Garlic and Sapphires also offers the background adventures to her cat-and-mouse restaurant visits in a vivacious style that belies the austerity of the newspaper reviews. Reichl is at the height of her professional powers when she embarks on a journey of self-discovery through the bewigged characters invented to avoid being detected. On a flight to New York three months before she started, she had a vivid lesson in how high the stakes were about to become when confronted by a waitress offered a bounty for a photo of the critic. It inspired Reichl, with the help of a Henry Higgins-like friend, to create a series of disguises including ‘Molly’, a retired teacher, and the redheaded, happy hippie Brenda. She even faced her family ghosts by dressing as her mother, Miriam.

The personas, which she acted out, were to have a profound impact on both Reichl’s professional and personal life. She wanted her book to explore “how you manage to have this enormous power and not become a jerk”, but it’s much more: both therapy and an exercise in self-analysis.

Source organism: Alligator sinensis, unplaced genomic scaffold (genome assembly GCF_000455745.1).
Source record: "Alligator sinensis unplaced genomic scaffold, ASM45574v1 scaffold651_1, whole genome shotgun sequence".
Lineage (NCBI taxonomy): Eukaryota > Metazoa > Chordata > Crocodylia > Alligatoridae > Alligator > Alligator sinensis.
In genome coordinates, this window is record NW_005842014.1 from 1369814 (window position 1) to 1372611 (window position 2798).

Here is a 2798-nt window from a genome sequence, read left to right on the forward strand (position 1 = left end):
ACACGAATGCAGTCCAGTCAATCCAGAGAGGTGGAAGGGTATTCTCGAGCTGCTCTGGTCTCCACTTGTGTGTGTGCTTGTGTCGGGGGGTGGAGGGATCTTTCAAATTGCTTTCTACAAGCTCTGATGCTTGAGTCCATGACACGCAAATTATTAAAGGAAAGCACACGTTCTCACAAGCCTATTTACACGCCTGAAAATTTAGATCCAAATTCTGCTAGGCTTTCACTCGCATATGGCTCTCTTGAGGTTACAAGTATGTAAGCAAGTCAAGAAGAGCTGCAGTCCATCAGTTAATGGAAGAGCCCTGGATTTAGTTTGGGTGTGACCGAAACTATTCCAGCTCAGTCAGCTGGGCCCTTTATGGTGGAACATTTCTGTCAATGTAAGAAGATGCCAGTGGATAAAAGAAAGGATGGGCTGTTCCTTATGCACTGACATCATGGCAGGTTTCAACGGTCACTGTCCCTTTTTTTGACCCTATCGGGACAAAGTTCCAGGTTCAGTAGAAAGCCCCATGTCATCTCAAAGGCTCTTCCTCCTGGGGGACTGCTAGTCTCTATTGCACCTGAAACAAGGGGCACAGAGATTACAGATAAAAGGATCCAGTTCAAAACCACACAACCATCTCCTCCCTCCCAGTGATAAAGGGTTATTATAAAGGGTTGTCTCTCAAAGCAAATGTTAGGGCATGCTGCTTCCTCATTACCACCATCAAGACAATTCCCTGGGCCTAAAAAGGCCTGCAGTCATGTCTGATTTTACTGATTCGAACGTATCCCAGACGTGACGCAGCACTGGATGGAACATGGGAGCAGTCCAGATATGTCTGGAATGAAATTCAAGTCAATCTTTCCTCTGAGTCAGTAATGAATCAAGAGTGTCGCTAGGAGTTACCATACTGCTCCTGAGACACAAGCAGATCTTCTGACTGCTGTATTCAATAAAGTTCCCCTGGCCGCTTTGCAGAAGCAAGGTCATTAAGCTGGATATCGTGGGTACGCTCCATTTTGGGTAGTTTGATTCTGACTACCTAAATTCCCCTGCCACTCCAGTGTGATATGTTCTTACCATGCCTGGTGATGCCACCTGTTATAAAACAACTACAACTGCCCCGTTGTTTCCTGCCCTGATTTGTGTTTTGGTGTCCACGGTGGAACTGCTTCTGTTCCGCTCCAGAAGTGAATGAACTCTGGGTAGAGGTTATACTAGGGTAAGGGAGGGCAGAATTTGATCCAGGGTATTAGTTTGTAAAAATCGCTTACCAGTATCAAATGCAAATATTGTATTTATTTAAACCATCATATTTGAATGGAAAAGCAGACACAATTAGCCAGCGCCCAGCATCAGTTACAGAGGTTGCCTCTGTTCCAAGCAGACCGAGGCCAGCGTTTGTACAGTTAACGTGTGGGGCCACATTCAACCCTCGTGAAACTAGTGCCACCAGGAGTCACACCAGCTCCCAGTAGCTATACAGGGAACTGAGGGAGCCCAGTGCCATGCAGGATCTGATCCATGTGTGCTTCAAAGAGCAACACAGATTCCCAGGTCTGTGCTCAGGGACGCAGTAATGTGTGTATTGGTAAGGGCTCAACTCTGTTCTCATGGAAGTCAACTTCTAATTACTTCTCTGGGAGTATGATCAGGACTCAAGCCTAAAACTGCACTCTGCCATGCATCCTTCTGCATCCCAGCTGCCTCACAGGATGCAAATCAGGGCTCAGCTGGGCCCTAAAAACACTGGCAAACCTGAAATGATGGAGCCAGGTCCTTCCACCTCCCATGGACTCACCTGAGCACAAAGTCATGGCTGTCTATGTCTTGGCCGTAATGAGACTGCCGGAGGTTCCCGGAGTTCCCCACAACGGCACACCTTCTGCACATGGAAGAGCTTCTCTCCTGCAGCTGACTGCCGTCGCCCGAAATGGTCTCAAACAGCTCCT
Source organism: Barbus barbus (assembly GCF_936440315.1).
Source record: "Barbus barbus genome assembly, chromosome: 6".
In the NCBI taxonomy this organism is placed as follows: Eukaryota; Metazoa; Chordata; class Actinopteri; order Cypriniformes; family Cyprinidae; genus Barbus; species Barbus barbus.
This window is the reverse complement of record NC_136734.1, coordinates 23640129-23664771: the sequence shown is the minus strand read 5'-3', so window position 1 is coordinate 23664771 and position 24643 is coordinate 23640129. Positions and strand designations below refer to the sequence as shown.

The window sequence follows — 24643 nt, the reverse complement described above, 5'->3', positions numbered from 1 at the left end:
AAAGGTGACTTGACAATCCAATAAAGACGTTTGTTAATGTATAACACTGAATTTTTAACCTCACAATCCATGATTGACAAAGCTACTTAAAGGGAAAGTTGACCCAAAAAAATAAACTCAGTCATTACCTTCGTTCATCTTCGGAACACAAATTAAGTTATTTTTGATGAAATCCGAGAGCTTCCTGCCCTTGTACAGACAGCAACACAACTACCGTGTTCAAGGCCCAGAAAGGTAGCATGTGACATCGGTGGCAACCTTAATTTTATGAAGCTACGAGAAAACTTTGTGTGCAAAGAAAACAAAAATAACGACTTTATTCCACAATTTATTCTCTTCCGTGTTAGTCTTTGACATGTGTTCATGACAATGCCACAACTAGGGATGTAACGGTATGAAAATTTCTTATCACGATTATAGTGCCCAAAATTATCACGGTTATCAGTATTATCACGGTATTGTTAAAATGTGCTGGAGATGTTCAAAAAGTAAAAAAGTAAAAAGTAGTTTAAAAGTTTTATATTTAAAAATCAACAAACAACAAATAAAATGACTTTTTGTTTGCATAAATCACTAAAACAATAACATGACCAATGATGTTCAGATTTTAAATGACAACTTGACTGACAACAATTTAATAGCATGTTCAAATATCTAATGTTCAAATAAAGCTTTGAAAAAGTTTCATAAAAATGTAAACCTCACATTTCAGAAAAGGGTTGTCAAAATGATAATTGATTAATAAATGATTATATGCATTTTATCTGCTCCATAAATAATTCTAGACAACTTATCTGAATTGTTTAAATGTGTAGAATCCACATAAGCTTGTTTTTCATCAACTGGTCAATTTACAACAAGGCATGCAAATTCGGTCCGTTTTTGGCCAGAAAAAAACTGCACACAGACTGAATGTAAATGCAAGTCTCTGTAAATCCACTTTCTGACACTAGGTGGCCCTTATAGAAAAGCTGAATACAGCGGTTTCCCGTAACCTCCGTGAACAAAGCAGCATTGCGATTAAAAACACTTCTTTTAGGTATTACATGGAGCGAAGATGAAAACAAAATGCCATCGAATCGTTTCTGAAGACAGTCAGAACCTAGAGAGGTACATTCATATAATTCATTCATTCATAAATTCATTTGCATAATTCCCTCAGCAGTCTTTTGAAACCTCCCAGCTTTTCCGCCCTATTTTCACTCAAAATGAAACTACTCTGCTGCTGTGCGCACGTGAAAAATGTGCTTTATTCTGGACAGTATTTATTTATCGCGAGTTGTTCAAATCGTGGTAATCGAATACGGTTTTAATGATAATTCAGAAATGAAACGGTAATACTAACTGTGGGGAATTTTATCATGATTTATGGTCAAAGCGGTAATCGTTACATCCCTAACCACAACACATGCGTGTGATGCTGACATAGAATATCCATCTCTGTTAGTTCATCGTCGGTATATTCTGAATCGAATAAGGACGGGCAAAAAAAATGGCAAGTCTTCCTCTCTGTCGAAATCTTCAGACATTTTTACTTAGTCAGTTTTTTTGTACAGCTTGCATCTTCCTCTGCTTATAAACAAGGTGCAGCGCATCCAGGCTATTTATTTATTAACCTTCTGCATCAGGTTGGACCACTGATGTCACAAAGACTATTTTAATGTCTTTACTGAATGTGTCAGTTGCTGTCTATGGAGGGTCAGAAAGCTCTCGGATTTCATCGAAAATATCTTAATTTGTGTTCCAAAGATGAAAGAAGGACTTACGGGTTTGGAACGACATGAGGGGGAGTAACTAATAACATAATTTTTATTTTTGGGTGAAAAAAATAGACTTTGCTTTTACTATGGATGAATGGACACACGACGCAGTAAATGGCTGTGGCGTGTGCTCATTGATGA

“[The disguises] started out as a practical thing, but in some way, through them, I did find out who I am. There were people I loved, like Brenda, who is my best self. But there are really loathsome people who are also part of me,” she recalls.

Dressed as Molly, Reichl visited Le Cirque and was treated with contempt. She went back as Ruth, only to be told by the owner “The King of Spain is waiting in the bar, but your table is ready”.

Just seven weeks into her new role, the experience led to an infamous double review: as the scorned Molly – “I find myself wishing that when the maitre d’ asked if I had a reservation, I had just said no and left” – and the pampered critic receiving a dessert with raspberries twice as big as all the others.  Le Cirque dropped from (the maximum) four to three stars in the Times rating system. It was a shot across the bows of the city’s restaurant royalty.

Reichl was a pathfinder who initially didn’t believe she was up to the task: “I think I project great confidence while deep down I’m eaten up with angst and self-doubt and worry”.